Figure 2.

Impaired cognitive performance in kalirin-deficient mice. (a) Working memory in 11- to 14-month-old kalirin-deficient mice assessed by performance on spontaneous alternation in the Y-maze. The KO mice were significantly impaired compared with WT, and HET mice displayed an intermediate phenotype but were still significantly impaired relative to WT (***p < 0.0001; *p < 0.05). Dashed line indicates chance level performance (50%). (b) Activity in the Y-maze, as measured by total number of arms entered, showed no difference between WT, HET and KO mice. Data presented as mean ± SEM.

We next evaluated social recognition memory. A social recognition task tests an animal's ability to remember conspecifics of another animal and requires intact olfaction (Matochik 1988), and in mice is hippocampal-dependent (Kogan et al. 2000; Ohno et al. 2004). For this task, we exposed mice to the same juvenile in two trials that were separated by a 3-h intertrial delay. Typically, repeated exposure to the same juvenile leads to reduced investigation during the second trial, thus, the difference in investigation time from trial 1 to trial 2 can be used to assess social recognition memory. When we analyzed investigation times, we found the investigation difference was significantly less for KO mice compared with WT and HET mice (WT, 35.21 ± 3.52; HET, 36.32 ± 3.98; KO, 13.61 ± 2.87; p < 0.0001; Fig. 3a), meaning KO mice spent more time investigating a familiar mouse. Furthermore, the per cent investigation of trial 2 relative to trial 1 was significantly elevated in KO mice compared with both WT and HET mice (WT, 33.84 ± 4.66; HET, 32.27 ± 5.92; KO, 67.11 ± 5.30; p < 0.0001; Fig. 3b). It should also be noted that investigation during trial 2 was significantly reduced from trial 1 for all groups (p < 0.001; Fig. 3b), indicating that regardless of genotype the mice demonstrated some degree of social recognition memory but that KO mice were impaired relative to WT and HET mice.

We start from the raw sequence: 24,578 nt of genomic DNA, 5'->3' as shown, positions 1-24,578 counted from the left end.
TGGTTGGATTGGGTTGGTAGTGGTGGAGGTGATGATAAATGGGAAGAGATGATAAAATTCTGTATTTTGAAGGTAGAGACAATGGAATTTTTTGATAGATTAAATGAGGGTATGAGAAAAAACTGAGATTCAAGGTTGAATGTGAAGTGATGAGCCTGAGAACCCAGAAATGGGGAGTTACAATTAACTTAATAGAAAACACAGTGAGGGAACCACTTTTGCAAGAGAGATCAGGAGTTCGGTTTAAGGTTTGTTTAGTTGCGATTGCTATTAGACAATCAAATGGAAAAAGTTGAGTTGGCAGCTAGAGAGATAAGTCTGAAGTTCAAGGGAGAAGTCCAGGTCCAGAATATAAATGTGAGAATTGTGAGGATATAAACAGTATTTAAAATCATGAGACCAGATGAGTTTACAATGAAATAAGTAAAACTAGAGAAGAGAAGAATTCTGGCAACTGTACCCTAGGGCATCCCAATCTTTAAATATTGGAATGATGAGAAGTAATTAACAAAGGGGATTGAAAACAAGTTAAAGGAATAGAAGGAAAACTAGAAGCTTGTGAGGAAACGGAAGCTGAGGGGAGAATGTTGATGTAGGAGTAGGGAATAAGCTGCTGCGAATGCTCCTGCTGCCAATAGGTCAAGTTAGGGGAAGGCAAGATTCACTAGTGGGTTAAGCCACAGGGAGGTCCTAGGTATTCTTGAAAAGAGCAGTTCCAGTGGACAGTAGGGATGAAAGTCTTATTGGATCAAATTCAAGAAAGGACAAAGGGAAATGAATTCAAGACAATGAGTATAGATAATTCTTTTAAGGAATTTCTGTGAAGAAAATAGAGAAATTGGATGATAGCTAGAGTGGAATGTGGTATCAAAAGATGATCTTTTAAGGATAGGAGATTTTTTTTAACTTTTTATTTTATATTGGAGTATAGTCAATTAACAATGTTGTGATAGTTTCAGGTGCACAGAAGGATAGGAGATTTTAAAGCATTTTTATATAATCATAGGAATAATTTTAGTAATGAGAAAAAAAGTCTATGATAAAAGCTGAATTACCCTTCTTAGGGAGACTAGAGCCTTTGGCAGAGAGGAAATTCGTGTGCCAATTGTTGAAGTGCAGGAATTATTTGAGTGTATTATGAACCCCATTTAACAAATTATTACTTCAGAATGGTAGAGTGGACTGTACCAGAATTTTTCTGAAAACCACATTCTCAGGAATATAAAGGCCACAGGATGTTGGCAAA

Figure 3.

Altered social recognition and sociability in kalirin-deficient mice. (a) The difference in investigation between trials of a social recognition task was significantly reduced in KO mice compared with WT and HET mice (***p < 0.0001). (b) The per cent time spent investigating the juvenile mouse during trial 2 relative to trial 1 shows KO mice have reduced social recognition when compared with WT and HET mice (***p < 0.0001), but all groups differed from 100 (#p < 0.001). (c) KO mice spent less time investigating a novel juvenile mouse than did WT or HET mice (*comparison between WT and KO, p < 0.05; comparison between HET and KO, p < 0.05). Data are represented as mean ± SEM.

Altered sociability and activity in kalirin-deficient mice

Social interaction is perturbed in various psychiatric disorders and associated animal models (Lieberman et al. 2001; O'Tuathaigh et al. 2007; Filali et al. 2011). Interestingly, our behavioral analysis revealed abnormal social behavior in kalirin-deficient mice. When we compared the amount of time spent investigating a novel juvenile mouse, we found KO mice spent significantly less time investigating a novel mice than did WT or HET mice (WT, 56.69 ± 5.50; HET, 58.73 ± 4.17; KO, 39.60 ± 2.85; p < 0.05; Fig. 3c). This signifies that late-adult KO mice exhibit reduced social approach in comparison to WT and HET mice. The decreased sociability displayed by KO mice may influence the altered social recognition memory we observed in these mice and it is possible that these impairments are related. However, that we found a deficit in total investigation difference and an investigation difference relative to each mouse's initial investigation trial could suggest the impairments are related but distinct.